Swiss churches put consecrated hosts in match boxes for faithful to take
STANS, Switzerland, April 21, 2020 (LifeSiteNews) – Several Catholic churches in Switzerland are offering prepackaged consecrated hosts for the faithful to take and consume at home amid the prohibition of public Masses during the coronavirus pandemic. The consecrated hosts, which, as Catholics believe, contain the body, blood, soul, and divinity of Jesus Christ, are put into small containers that look like a match box and are made out of paper.
The official news website of the Swiss Bishops’ Conference reported about the practice in a favorable light, not asking any questions about its appropriateness.
Every Sunday, the former Capuchin church in Stans, a village south of Zurich in Switzerland, puts a bowl with dozens of match box packages containing one consecrated host each on a table in front of the sanctuary.
“Consecrated hosts to take for Communion at home,” a handwritten sign states. The parish church of Stans and a church in another place not far away provide a similar service.
According to the article on the news website of the Swiss Bishops, the churches have not asked the Diocese of Chur for approval. However, they emphasized they are abiding by the rules issued by the local government, including social distancing requirements.
However, it appears they are not similarly following a number of Church rules.
The General Instruction of the Roman Missal, written under Pope John Paul II in 2002, discusses the sacred vessels which are to contain the consecrated body and blood of Christ.
“Sacred vessels should be made from precious metal. If they are made from metal that rusts or from a metal less precious than gold, they should generally be gilded on the inside,” the document points out.
Bishops’ Conferences may issue their own exceptions to this rule, but never is paper mentioned. The United States Conference of Catholic Bishops, for instance, said “sacred vessels may also be made from other solid materials which in the common estimation in each region are considered precious or noble, for example, ebony or other harder woods, provided that such materials are suitable for sacred use.”
“In this case,” the document continues, “preference is always to be given to materials that do not easily break or deteriorate. This applies to all vessels that are intended to hold the hosts, such as the paten, the ciborium, the pyx, the monstrance, and others of this kind.”
A pyx is a small container used to take a consecrated host to a sick person. In other words, the match box packages in Switzerland compare best to a pyx.
The Instruction Redemptionis Sacramentum, approved by Pope John Paul II and published by the Congregation for Divine Worship and the Discipline of the Sacraments in 2004, talks about the reception of Communion in the hand.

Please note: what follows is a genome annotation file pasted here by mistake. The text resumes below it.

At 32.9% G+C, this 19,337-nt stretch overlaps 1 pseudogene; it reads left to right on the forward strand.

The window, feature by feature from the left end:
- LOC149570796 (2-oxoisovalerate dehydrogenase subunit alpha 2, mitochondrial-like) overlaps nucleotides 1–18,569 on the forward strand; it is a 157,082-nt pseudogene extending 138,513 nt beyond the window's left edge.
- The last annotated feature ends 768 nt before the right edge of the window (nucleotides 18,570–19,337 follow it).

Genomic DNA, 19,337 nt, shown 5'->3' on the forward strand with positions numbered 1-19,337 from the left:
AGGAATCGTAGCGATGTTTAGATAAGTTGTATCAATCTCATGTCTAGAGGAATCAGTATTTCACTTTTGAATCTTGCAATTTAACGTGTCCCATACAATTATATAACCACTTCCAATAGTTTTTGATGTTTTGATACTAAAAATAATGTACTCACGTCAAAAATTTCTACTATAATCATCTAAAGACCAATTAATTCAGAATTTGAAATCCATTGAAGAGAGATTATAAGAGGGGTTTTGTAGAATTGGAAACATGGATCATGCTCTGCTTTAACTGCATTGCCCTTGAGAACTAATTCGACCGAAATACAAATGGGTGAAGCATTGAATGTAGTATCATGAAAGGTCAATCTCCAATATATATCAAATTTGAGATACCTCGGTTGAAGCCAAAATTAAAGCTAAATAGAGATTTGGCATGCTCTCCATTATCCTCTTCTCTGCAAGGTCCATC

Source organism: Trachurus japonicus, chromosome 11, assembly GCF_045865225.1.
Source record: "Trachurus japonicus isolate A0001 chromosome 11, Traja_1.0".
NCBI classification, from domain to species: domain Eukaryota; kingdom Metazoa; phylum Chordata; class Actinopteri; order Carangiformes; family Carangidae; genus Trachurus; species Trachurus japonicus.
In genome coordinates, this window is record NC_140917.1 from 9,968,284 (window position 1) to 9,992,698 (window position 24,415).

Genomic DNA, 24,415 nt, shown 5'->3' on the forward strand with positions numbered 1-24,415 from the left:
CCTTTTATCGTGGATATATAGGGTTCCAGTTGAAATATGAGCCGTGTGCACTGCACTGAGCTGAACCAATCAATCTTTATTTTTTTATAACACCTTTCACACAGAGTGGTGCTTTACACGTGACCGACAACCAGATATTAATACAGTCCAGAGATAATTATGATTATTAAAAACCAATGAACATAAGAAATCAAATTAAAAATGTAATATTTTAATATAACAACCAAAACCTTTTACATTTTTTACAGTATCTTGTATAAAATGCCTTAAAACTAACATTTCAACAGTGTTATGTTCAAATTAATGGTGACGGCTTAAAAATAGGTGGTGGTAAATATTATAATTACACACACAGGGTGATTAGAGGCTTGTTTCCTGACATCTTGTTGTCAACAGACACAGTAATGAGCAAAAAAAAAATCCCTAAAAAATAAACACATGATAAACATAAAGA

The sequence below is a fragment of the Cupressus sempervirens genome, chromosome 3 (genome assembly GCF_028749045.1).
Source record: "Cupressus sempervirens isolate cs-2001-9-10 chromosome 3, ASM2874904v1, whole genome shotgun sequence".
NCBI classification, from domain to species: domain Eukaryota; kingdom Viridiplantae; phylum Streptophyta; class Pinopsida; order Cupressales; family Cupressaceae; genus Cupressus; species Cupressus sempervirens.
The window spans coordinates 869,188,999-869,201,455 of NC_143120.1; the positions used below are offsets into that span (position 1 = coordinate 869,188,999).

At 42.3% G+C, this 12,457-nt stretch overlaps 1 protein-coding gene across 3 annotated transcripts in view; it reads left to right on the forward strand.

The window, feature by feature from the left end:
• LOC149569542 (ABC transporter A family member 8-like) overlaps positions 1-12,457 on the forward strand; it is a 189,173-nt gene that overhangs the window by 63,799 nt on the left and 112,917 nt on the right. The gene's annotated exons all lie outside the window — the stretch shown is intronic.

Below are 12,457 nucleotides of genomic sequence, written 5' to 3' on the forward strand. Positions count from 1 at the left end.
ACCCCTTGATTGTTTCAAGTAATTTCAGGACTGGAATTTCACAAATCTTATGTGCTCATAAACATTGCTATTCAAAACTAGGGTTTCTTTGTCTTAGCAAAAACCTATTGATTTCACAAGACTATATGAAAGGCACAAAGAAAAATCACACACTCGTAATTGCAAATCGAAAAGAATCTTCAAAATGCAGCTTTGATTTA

“Although each of the faithful always has the right to receive Holy Communion on the tongue, at his choice, if any communicant should wish to receive the Sacrament in the hand, in areas where the Bishops’ Conference with the recognitio of the Apostolic See has given permission, the sacred host is to be administered to him or her,” the Instruction states.
The point made next also applies to the match box packages. “However, special care should be taken to ensure that the host is consumed by the communicant in the presence of the minister, so that no one goes away carrying the Eucharistic species in his hand. If there is a risk of profanation, then Holy Communion should not be given in the hand to the faithful.”
Arguably, the risk of profanation is enormous, given that nobody knows what people who take a consecrated host from a church might do with it. Even use of it during a satanic black mass – a blasphemous mockery of the Catholic Mass that usually includes the desecration of a consecrated host stolen from a Catholic church – cannot be excluded.
Even if the Eucharist is received by faithful Catholics properly disposed, the question remains what to do with the packaging. Small particles of the consecrated host, which, according to Catholic teaching, still contain the body, blood, soul, and divinity of Jesus Christi, might be left in the match box. Therefore, it would be inappropriate to simply throw away the packaging.
“The sacred vessels are purified by the Priest, the Deacon, or an instituted acolyte after Communion or after Mass, in so far as possible at the credence table,” the rubrics for Holy Mass point out, according to the General Instruction of the Roman Missal.
“The purification of the chalice is done with water alone or with wine and water, which is then consumed by whoever does the purification. The paten is wiped clean as usual with the purificator.” This is impossible with a small container made out of paper.
The only reason given by the Swiss churches for using paper packaging was that “paper is more useful than metal in terms of spreading the virus.” Also, there are not as many pyxes made out of metal as would be needed.
Marino Bosoppi-Langenauer, identified by the official news website of the Swiss Bishops’ Conference only as a “minister” (Seelsorger), but not as a priest, said that on Holy Saturday alone, 70 match box packages containing a consecrated host were taken from the church.
He also mentioned that other parishes in Switzerland are contemplating providing a similar service. “We had many requests by the faithful who wished to receive the Eucharist. We have therefore decided to make Communion possible in this way,” Bosoppi-Langenauer said of the reasoning in Stans.